Gaillard v. Commins et al
ORDER granting 25 Motion for Summary Judgment; granting in part and denying in part 26 Motion for Summary Judgment. Signed by Chief Judge William H. Steele on 3/25/2013. (sdb)
IN THE UNITED STATES DISTRICT COURT
FOR THE SOUTHERN DISTRICT OF ALABAMA
WINSTON GAILLARD, etc.,
) CIVIL ACTION 12-0228-WS-N
CITY OF SATSUMA, et al.,
This matter is before the Court on the defendants’ motions for summary
judgment. (Docs. 25, 26). The parties have filed briefs and evidentiary materials
in support of their respective positions, (Docs. 25, 27-30, 33, 35-37, 40-42), and
the motions are ripe for resolution. After careful consideration, the Court
concludes that the City’s motion is due to be granted and that Commins’ motion is
due to be granted in part and denied in part.
According to the first amended complaint, (Doc. 2, Exhibit 80 at 899-905),
the plaintiff’s decedent (“Jermaine”) was a passenger in a vehicle driven by
Hillary Baldwin on July 29, 2008. Baldwin’s vehicle was being pursued by law
enforcement vehicles from three different jurisdictions. Once Baldwin’s vehicle
was stopped, Jermaine exited and ran across the road, in the course of which
Officer Commins of the Satsuma Police Department (“the Department”) ran him
over, killing him. The defendants are Commins and the City of Satsuma (“the
City”).1 The four counts, each asserted against both defendants, allege state
The style of the amended complaint reads, “City of Satsuma; Officer Samuel
Peter Commins; of the City of Satsuma Police Department, et al., Defendants.” (Doc. 2,
claims of negligence and wrongful death; state constitutional claims under Section
1983; and federal constitutional claims under Section 1983. The plaintiff
concedes that the City is entitled to summary judgment with respect to the Section
1983 claims. (Doc. 36 at 12, 22, 24).
Summary judgment should be granted only if “there is no genuine dispute
as to any material fact and the movant is entitled to judgment as a matter of law.”
Fed. R. Civ. P. 56(a). The party seeking summary judgment bears “the initial
burden to show the district court, by reference to materials on file, that there are no
genuine issues of material fact that should be decided at trial.” Clark v. Coats &
Clark, Inc., 929 F.2d 604, 608 (11th Cir. 1991). The moving party may meet its
burden in either of two ways: (1) by “negating an element of the non-moving
party’s claim”; or (2) by “point[ing] to materials on file that demonstrate that the
party bearing the burden of proof at trial will not be able to meet that burden.” Id.
“Even after Celotex it is never enough simply to state that the non-moving party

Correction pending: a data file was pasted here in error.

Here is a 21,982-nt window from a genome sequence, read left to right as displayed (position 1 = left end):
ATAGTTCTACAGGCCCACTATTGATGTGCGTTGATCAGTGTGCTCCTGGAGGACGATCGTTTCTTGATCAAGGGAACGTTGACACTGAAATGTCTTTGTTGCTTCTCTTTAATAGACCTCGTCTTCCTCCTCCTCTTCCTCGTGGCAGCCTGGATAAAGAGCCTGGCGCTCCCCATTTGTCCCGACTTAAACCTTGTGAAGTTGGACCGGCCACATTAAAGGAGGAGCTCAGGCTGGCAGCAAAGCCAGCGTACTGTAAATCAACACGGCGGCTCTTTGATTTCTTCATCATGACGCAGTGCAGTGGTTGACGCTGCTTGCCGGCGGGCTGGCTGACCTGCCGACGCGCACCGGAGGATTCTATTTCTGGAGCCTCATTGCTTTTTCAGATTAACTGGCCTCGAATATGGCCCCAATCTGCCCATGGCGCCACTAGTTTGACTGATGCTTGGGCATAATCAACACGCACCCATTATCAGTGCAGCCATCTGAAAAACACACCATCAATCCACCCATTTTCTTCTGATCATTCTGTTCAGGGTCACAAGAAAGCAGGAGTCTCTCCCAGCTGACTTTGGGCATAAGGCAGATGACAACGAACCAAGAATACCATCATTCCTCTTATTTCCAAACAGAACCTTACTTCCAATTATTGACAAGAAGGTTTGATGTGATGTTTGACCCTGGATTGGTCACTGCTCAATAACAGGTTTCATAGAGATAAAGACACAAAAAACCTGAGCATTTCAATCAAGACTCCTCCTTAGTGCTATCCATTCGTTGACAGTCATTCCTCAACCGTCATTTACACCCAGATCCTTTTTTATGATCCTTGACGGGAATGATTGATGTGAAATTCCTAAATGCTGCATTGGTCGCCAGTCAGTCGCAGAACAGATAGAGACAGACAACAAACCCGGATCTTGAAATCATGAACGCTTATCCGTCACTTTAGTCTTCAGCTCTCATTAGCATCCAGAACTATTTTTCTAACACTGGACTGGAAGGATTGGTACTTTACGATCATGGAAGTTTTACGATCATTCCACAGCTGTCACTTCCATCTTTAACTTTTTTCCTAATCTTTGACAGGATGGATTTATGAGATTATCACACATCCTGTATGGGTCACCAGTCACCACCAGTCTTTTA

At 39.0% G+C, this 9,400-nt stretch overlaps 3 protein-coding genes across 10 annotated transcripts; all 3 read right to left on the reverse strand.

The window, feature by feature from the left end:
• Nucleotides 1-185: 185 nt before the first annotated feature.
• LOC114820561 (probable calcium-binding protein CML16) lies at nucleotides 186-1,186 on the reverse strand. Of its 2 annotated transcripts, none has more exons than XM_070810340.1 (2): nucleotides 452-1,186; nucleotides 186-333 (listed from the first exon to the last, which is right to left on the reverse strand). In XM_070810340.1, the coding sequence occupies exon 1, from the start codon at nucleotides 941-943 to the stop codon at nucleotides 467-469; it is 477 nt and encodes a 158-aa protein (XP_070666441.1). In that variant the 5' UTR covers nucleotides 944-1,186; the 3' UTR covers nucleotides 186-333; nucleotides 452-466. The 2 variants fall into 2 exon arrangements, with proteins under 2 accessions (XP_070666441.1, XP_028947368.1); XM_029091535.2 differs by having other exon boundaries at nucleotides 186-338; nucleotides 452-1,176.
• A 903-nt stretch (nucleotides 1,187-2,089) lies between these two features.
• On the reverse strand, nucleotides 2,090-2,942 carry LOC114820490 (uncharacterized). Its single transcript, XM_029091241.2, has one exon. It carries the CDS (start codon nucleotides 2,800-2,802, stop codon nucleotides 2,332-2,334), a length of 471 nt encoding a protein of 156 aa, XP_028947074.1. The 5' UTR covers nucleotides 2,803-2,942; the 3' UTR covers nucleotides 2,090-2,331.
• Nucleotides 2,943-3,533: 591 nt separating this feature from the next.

cannot meet its burden at trial.” Id.; accord Mullins v. Crowell, 228 F.3d 1305,
1313 (11th Cir. 2000); Sammons v. Taylor, 967 F.2d 1533, 1538 (11th Cir. 1992).
“When the moving party has the burden of proof at trial, that party must
show affirmatively the absence of a genuine issue of material fact: it must support
its motion with credible evidence ... that would entitle it to a directed verdict if not
controverted at trial. [citation omitted] In other words, the moving party must
show that, on all the essential elements of its case on which it bears the burden of
proof, no reasonable jury could find for the nonmoving party.” United States v.
Four Parcels of Real Property, 941 F.2d 1428, 1438 (11th Cir. 1991) (en banc)
Exhibit 80 at 899). Despite this unfortunate wording, it is clear from the amended
complaint that the Satsuma Police Department is not a defendant and that there no other
defendants. No party argues otherwise.
(emphasis in original); accord Fitzpatrick v. City of Atlanta, 2 F.3d 1112, 1115
(11th Cir. 1993).
“If the party moving for summary judgment fails to discharge the initial
burden, then the motion must be denied and the court need not consider what, if
any, showing the non-movant has made.” Fitzpatrick, 2 F.3d at 1116; accord
Mullins, 228 F.3d at 1313; Clark, 929 F.2d at 608.
“If, however, the movant carries the initial summary judgment burden ...,
the responsibility then devolves upon the non-movant to show the existence of a
genuine issue of material fact.” Fitzpatrick, 2 F.3d at 1116. “If the nonmoving
party fails to make ‘a sufficient showing on an essential element of her case with
respect to which she has the burden of proof,’ the moving party is entitled to
summary judgment.” Clark, 929 F.2d at 608 (quoting Celotex Corp. v. Catrett,
477 U.S. 317 (1986)) (footnote omitted); see also Fed. R. Civ. P. 56(e)(2) (“If a
party fails to properly support an assertion of fact or fails to properly address
another party’s assertion of fact as required by Rule 56(c), the court may …
consider the fact undisputed for purposes of the motion ….”).
In deciding a motion for summary judgment, “[t]he evidence, and all
reasonable inferences, must be viewed in the light most favorable to the
nonmovant ….” McCormick v. City of Fort Lauderdale, 333 F.3d 1234, 1243
(11th Cir. 2003).